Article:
June 14, 2006


Vol. 22, Issue 19, June 14, 2006

Jose G. Peña
Extension Economist-Management

Spring Onion Production Economically Important to Texas

Spring onion production is very economically important to Texas. Markets have seen some improvement in recent days. While receipts from onion production in Texas in 2006 have been affected by weak markets and abundant supplies, the farm gate value of spring onion production in Texas in 2005 amounted to about $114.3 million. (See Figure 1). About 40 percent of this value came from production in the Wintergarden-Laredo region and the rest in the Lower Rio Grande Valley. This season appears similar to the 2004 season when markets weakened significantly as a result of record spring onion production. This season, while production is up, prices have weakened significantly as production costs increase significantly. The drought has increased supplemental water requirements as energy costs reach record highs. Growers are learning how to cope with a new disease problem that can threaten the crop.


According to Dr. Mark Black, Professor and Extension Plant Pathologist, Iris yellow spot virus (IYSV) has emerged in Texas as a potentially devastating and widespread virus of onion. The virus has been found in Mexico, South America and in many parts of western and southern states in the U.S. where onions are grown. In 2005, onion plants in Uvalde County, TX exhibited tan necrotic lesions on leaves typical of IYSV. The disease incidence approached 100% in some fields with yield loss and quality problems. Similar lesions were observed on onion plants in Uvalde, Hidalgo and Cameron Counties, in 2006 but a lower incidence. Infection points generally started as a single plant, near the edge of fields, and spread to plants in 3-4 meter diameter area after 1-2 weeks. Onion thrips vector IYSV. If uncontrolled, this virus will increase risk of onion losses in Texas.

The future of onion production in Texas is still good. A relative of IYSV, tomato spotted wilt virus was discovered in peanuts about 20 years ago, which threatened the peanut crop in Southwest and Central Texas. A group of county agents, scientists, agribusiness men and farmers cooperated on research and Extension adaptive research projects to address the program. Among the management tools now routinely used by growers are the use of resistant varieties developed by this team using data from plots in Frio County. The new varieties have improved yields over existing suspectable varieties even in seasons with low TSWV incidence. Scientists are optimistic that lower risk onion varieties will be identified quickly and new resistant varieties are feasible in the future.

Yield/Production Up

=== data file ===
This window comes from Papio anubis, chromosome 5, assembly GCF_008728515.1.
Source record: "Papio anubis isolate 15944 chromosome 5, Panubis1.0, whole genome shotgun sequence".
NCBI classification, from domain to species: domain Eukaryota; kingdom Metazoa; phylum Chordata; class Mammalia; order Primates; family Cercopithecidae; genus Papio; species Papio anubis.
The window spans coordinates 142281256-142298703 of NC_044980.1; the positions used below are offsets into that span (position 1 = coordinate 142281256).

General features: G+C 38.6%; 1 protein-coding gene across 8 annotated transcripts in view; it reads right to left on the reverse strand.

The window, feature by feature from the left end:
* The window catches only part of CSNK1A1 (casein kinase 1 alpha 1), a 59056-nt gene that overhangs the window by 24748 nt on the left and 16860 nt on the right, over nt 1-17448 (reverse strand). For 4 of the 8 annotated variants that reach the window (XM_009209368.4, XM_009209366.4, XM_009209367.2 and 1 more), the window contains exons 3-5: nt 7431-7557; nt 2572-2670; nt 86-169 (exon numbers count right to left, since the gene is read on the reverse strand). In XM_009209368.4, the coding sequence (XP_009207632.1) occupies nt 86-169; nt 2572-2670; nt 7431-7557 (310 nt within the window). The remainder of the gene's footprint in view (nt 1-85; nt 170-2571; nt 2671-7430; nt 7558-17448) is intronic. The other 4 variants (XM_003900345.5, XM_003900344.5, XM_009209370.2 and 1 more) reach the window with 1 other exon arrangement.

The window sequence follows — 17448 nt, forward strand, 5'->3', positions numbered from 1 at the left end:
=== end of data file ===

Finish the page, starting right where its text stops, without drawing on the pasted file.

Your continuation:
Yields and production are up significantly this year. The harvest in the Wintergarden of Texas peaked last Saturday (5.10.06) with 646, 40,000 pound truck load shipments and appeared to be slowing down this past week. The market opened in Texas in March to good prices of around $16/50 bag of jumbos, but the market did not hold. Prices have been weak throughout most of the harvest, especially the harvest in the Wintergarden-Laredo Region, due primarily from large production. Early estimates of spring onion production this season at 1.188 billion pound is up 5.6 percent from 1.124 billion pounds produced last year. (See Figure 2). Actual production may be higher since larger than estimated crops are being reported in Texas, Georgia and California.
06-14-06_Image2_02The Wintergarden region of Texas competes directly with production in Georgia and the Imperial Valley of California. Georgia produced a huge crop from increased average yields and from 3,000 more acres harvested as compared to last year. According to a feature article of the Vidalia onion crop in Georgia in the June 12, 2006 issue of The Packer, “The yields on the early onions were so heavy. . . cartons shipped as of June 3 are 22% more than volumes at the same time last year. . .” Now, up to 25% of Vidalia’s onion crop could be left in the fields as shippers switch to onions stored in cold storage during the early harvest. Shippers in Georgia are being forced to switch to locally stored spring onions as temperatures in June are reaching 95°F and threatening to bake the onions exposed in the field. Georgia is expected to be able to supply spring onions from storage through the end of September.

The harvest of a bumper crop is also underway in the Imperial Valley of California, but is starting to wind down. Also, New Mexico began the harvest of summer non-storage onions early and are competing with Texas, Georgia and California. As expected, prices have recently improved as supplies from the harvest in Texas, California and Georgia wind down and supplies come in balance with demand. Some expect that prices for jumbos may recover to about $16/50 lb bag in 3-4 weeks. Unfortunately, the harvest in the Wintergarden-Laredo region will be over by then.

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